in the meeting hall. It was loaded with the sort of "might be useful" things that only people with an all consuming interest in creating things can collect over their life time.
One of the members of the knitting guild had received a phone call earlier in the week. An old man had finally packed the craft materials belonging to his late and much beloved wife. She would, he had told the stranger at the other end of the phone, want them used. He had found the contact number in the phone book. Would the guild be interested in having them?
That sort of thing happens from time to time. Sometimes what is passed on is of very little actual value. It is sorted. If it can be sold it will be sold to guild members and the money passed to charity. Sometimes it is passed to charity. People will finish half knitted garments and pass them on too. The rule is that, unless stated by the donor, no money must be made for the guild. The guild is a not for profit organisation but it is not a charity.
So the guild member went off a considerable distance and picked up the bags and boxes the old man had packed and brought them back. She brought them to the guild yesterday and they were put out on a trestle table.
She had been an old woman and she had preserved a great many things. There were things there that had belonged to her mother and that she had also kept carefully.
"Come and have a look Cat," I was told as I went in. Other people were hovering around. They were picking up items, turning them over, exclaiming at the fine nature of some of the half finished work.
Knowing what was expected of me I looked through the books and patterns which were there to see if there was anything suitable for the guild's library. There rarely is but this time there was one book, a little out of date but one of those useful reference books when someone asks for information on how to do something. I passed it over to someone else who also knows something about books. Yes, it would be an idea to keep that one.
There were patterns too. We do not keep individual patterns or pattern booklets in the guild library. There is no space for that sort of thing. There was a thick pile of patterns from the sixties and the seventies that nobody was likely to use.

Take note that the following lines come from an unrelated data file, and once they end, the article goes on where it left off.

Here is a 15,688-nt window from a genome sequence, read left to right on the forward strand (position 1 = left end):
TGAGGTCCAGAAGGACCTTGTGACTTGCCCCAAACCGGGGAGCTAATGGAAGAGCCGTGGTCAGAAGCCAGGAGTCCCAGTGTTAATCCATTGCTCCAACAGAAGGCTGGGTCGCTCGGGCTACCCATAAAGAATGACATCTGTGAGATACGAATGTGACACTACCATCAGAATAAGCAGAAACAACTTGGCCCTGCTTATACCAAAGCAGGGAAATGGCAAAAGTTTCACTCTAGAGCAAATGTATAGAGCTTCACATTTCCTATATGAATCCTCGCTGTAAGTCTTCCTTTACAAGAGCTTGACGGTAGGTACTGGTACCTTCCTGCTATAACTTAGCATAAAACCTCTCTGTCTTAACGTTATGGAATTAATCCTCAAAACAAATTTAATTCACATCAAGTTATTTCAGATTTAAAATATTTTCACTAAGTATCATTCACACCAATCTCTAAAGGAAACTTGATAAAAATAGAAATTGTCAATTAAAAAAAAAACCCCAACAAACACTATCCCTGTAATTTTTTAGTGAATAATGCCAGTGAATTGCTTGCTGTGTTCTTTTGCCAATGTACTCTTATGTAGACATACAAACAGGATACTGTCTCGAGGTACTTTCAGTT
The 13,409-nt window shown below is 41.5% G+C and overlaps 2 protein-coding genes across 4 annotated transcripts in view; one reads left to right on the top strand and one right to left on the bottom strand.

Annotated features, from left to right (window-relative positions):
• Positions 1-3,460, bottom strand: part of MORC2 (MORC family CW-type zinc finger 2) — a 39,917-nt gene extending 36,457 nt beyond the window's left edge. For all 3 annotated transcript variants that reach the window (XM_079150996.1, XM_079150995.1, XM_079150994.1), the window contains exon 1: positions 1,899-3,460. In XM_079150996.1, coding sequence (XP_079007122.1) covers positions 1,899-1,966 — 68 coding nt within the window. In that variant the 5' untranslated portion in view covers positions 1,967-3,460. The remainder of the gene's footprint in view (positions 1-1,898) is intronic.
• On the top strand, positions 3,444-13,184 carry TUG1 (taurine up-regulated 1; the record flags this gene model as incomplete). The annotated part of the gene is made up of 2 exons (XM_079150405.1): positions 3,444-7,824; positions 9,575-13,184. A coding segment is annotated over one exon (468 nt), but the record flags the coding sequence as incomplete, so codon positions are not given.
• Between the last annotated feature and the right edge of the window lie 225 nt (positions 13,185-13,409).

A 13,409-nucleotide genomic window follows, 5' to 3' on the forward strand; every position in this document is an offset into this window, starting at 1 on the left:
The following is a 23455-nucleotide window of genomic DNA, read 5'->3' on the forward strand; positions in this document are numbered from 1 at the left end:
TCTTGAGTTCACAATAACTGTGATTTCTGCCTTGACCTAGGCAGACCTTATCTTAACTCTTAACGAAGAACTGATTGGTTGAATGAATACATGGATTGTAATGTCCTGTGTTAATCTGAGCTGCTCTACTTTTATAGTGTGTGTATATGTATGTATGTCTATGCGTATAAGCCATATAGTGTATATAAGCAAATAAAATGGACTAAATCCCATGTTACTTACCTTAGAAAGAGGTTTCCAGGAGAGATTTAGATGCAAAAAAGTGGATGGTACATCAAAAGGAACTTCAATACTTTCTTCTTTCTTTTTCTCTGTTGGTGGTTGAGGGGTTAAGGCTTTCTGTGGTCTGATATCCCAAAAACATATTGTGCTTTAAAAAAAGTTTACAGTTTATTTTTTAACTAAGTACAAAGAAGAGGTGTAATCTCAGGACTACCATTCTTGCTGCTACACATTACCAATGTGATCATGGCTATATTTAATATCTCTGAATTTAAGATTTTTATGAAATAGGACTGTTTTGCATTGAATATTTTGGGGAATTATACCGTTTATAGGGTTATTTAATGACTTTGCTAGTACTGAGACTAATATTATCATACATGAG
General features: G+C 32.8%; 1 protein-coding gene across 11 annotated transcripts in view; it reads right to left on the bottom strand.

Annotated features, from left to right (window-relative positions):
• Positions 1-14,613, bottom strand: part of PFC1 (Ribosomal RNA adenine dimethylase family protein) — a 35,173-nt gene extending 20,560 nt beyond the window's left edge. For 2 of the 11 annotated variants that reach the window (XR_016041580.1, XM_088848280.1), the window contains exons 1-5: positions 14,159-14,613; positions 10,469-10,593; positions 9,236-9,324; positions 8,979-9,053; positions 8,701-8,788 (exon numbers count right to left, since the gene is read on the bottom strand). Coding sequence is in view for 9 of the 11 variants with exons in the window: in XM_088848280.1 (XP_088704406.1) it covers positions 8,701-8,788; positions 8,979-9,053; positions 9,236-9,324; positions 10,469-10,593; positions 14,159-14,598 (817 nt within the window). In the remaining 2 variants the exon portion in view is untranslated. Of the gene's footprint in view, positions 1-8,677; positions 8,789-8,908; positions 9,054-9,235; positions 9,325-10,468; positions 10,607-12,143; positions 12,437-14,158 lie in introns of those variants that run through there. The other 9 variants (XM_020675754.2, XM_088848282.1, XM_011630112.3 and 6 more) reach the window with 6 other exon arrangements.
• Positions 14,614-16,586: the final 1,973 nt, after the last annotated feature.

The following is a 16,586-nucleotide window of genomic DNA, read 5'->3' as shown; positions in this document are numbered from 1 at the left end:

There were also some pre-war patterns, some dating back to the twenties. They were seen by most as objects of curiosity rather than anything else. I find them fascinating as historical documents. There was a pattern for a knitted "corset cover" in one. My grandmothers wore corsets but even they did not have knitted corset covers. I rescued some of those. On my way home I dropped them into a young student who is working on a fine arts thesis in pre-WWII pattern writing.
People went on poking around in bags of zippers and lace and old "ric-rac" braid, cotton and crochet cotton, half finished pieces of tatting and crochet, needles and a pair of folding scissors. There were neat twists of left over embroidery cotton and two unfinished book marks. There was some cheap fluffy yellow yarn which someone took saying "Just the thing for Easter chicks".
And so it went on.
Someone passed me a commercially produced folder of press studs, hooks and eyes, needles and the like. Could we pop that in the cupboard with the spare knitting needles? I can remember both my grandmothers owning such things and perhaps my mother did as well. I opened it to see how much was left.
Something fell out. I picked it up. It was a small photograph of a young woman. She is smiling. I turned it over and there is a name on the back, the name of the woman to whom this all belonged. We will post it back to the old man with our thanks to him - and to her.